A friend from high school sent this to me. I’d forgotten that it was my band that killed grunge!

This is from my high school’s newspaper in the fall of 1993. Let’s go through the piece and see what jogs my memory:

If the title of this article confuses you, please do not be alarmed. In order to understand this statement, you must first understand the unique personalities of each member of the group “Dipole Moment.”

The reporter here was also the guy who recorded our first demo about a year earlier. It was sort of like how Cameron Crowe would hang around Led Zeppelin for an entire tour but then also report on them. Even though we were a 90s band capable of killing entire genres of music, we still had a 70s vibe going on.

The three-piece band, which describes its sound as “Post-Mould, Pop-core, La La”…

My guess is that we each gave one of these three answers and then they blended together into one sound. I guess I didn’t feel the need to explain who Husker Du guitarist Bob Mould was or why we were post-him.

All three share a common love and enthusiasm for music (as well as a crush on Ms. Frasier).

That last part was only Christian, I assure you.

Dipole Moment’s original material combines the harsh and intense energy of punk music with catchy and memorable songs that you can actually hum to. They’ve recently released a three-song E.P. on Father Time Records which they recorded at Precision Recording Studios located in Algonquin.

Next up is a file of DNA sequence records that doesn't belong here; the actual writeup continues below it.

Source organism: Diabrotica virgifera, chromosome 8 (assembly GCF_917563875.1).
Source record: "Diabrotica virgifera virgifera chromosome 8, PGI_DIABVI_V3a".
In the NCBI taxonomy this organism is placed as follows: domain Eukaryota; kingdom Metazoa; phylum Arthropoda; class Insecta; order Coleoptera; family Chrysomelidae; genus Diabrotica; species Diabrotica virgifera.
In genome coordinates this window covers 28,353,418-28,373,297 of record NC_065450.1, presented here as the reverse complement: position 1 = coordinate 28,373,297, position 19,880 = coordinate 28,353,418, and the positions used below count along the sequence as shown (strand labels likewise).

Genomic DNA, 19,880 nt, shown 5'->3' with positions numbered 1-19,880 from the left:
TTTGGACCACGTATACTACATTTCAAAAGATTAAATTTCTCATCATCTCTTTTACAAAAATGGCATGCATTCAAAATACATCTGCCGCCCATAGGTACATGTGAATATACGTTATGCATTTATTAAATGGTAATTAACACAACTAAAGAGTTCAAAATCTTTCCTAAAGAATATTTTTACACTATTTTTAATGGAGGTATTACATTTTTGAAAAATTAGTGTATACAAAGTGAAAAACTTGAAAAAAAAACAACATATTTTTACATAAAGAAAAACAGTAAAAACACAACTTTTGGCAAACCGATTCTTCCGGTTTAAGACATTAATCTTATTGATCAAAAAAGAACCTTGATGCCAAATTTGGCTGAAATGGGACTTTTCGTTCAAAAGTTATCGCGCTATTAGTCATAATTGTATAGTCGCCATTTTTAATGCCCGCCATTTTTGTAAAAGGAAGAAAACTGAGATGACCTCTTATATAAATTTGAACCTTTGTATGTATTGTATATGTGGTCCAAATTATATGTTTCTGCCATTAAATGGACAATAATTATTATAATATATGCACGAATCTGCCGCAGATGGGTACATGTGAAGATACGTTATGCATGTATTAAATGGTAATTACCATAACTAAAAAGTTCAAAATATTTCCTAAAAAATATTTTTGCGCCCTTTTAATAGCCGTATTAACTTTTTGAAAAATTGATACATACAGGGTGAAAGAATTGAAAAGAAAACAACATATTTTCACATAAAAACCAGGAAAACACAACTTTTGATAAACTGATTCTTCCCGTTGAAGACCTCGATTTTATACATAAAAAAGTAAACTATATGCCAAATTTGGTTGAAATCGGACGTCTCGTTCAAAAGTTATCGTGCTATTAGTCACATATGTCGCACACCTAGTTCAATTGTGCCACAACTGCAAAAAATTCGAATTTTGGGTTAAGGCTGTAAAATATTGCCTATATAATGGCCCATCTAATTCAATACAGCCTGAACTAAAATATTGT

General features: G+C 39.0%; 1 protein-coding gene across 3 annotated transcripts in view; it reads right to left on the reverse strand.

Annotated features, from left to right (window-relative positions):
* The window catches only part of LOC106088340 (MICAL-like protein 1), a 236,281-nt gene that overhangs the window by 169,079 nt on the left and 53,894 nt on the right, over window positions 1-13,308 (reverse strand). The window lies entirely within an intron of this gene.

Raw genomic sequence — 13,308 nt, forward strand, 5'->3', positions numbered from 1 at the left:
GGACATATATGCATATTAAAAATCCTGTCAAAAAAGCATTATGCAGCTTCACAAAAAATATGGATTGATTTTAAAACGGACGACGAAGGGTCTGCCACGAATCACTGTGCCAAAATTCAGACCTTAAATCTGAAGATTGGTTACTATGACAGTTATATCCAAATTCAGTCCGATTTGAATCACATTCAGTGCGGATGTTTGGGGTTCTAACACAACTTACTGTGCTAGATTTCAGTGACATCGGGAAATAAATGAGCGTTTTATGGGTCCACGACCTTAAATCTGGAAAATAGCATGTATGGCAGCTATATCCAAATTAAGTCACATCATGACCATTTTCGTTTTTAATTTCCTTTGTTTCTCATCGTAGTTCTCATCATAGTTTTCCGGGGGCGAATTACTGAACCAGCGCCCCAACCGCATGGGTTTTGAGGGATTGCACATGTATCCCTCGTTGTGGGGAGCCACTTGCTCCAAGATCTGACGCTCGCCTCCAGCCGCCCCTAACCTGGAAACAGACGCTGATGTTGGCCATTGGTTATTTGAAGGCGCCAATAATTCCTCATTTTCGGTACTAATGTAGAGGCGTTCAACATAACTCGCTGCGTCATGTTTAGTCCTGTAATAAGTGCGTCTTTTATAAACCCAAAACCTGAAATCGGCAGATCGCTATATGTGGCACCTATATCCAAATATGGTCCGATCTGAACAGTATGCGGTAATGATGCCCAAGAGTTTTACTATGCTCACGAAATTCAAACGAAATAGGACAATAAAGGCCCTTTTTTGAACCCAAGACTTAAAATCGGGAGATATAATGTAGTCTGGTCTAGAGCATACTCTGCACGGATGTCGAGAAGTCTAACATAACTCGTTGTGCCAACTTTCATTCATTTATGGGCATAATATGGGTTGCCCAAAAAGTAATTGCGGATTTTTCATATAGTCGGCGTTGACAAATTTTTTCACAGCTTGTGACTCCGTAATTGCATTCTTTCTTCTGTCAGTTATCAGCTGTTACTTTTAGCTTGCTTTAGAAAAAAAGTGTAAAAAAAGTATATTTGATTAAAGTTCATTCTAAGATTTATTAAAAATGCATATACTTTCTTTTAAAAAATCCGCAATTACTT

This was the first time we’d driven ourselves to a recording session, instead of having band members’ parents do it. I was going to say that I was amazed that we got to the session without getting lost, but then I remembered that my cassette of the session is labeled “Dipole Moment: Lost On Rt. 62.” So apparently we did lose our way.

They also plan to release a 7″ single with the group, Cap’n Jazz. A release date has not been set for the album. 

This almost happened. Cap’n Jazz is probably the best known band of that scene, and at some point there was talk of doing a split single with them and us. Both bands opened up for the Dischord Records band Rain Like The Sound of Trains, one of our last (and best) shows. I remember doing a soundcheck with me on guitar and the Cap’n Jazz guys on bass and drums; they played “Reclamation” by Fugazi and I didn’t quite know the song but still managed to play along. (I was also so awkward back then that I didn’t stick around to see the other two bands after we played!) Somewhere along the line the split single idea ballooned into a split LP, one side for each band, but then I think Cap’n Jazz ended up doing their own record and that was that.

Dipole Moment’s most recent gig was at the D.G.N. Homecoming Variety Show last night. 

Ah yes, this happened. They’d built the entire premise of the variety show around us! The idea was that several of the characters in the show were on their way to our concert and then they came across all the other performers, before we closed out the show. Being in the show meant being in all the rehearsals, which just meant a lot of waiting around, and for us that wasn’t a great deal of fun. I wish I could say that the waiting was worth it, but when we started our set I vividly remember about a third of the audience getting up and leaving during the first song; they’d already heard enough.

But at least we had that great photo! We’d been taking black and white photos with our pal (and future Jumping Bomb Angel drummer) Amy, mostly just walking around downtown Downers Grove, and for whatever reason decided to take a group photo outside the Christian Science Reading Room, across from the library where Jeff and I both worked. Why, you ask? Why not, I reply?